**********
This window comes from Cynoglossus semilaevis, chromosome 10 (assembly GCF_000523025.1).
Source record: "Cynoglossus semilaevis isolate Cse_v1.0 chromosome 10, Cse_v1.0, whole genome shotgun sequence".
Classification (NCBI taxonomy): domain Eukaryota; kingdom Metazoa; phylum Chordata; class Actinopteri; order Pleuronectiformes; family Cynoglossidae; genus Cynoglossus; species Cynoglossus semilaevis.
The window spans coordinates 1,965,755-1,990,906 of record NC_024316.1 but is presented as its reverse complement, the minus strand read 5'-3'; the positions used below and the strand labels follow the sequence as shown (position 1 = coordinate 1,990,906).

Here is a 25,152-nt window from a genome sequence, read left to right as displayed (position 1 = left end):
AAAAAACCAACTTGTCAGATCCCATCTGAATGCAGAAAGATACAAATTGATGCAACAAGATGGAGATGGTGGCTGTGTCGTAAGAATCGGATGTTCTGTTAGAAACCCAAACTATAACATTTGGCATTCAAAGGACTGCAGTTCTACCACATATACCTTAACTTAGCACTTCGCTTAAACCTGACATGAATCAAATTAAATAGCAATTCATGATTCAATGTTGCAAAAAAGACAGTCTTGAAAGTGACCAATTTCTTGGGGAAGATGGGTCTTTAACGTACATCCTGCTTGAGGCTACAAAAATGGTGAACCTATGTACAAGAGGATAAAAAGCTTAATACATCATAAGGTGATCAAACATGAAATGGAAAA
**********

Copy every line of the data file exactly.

This window comes from Cynoglossus semilaevis, chromosome 10 (assembly GCF_000523025.1).
Source record: "Cynoglossus semilaevis isolate Cse_v1.0 chromosome 10, Cse_v1.0, whole genome shotgun sequence".
Classification (NCBI taxonomy): domain Eukaryota; kingdom Metazoa; phylum Chordata; class Actinopteri; order Pleuronectiformes; family Cynoglossidae; genus Cynoglossus; species Cynoglossus semilaevis.
The window spans coordinates 1,965,755-1,990,906 of record NC_024316.1 but is presented as its reverse complement, the minus strand read 5'-3'; the positions used below and the strand labels follow the sequence as shown (position 1 = coordinate 1,990,906).

Here is a 25,152-nt window from a genome sequence, read left to right as displayed (position 1 = left end):
AAAAAACCAACTTGTCAGATCCCATCTGAATGCAGAAAGATACAAATTGATGCAACAAGATGGAGATGGTGGCTGTGTCGTAAGAATCGGATGTTCTGTTAGAAACCCAAACTATAACATTTGGCATTCAAAGGACTGCAGTTCTACCACATATACCTTAACTTAGCACTTCGCTTAAACCTGACATGAATCAAATTAAATAGCAATTCATGATTCAATGTTGCAAAAAAGACAGTCTTGAAAGTGACCAATTTCTTGGGGAAGATGGGTCTTTAACGTACATCCTGCTTGAGGCTACAAAAATGGTGAACCTATGTACAAGAGGATAAAAAGCTTAATACATCATAAGGTGATCAAACATGAAATGGAAAA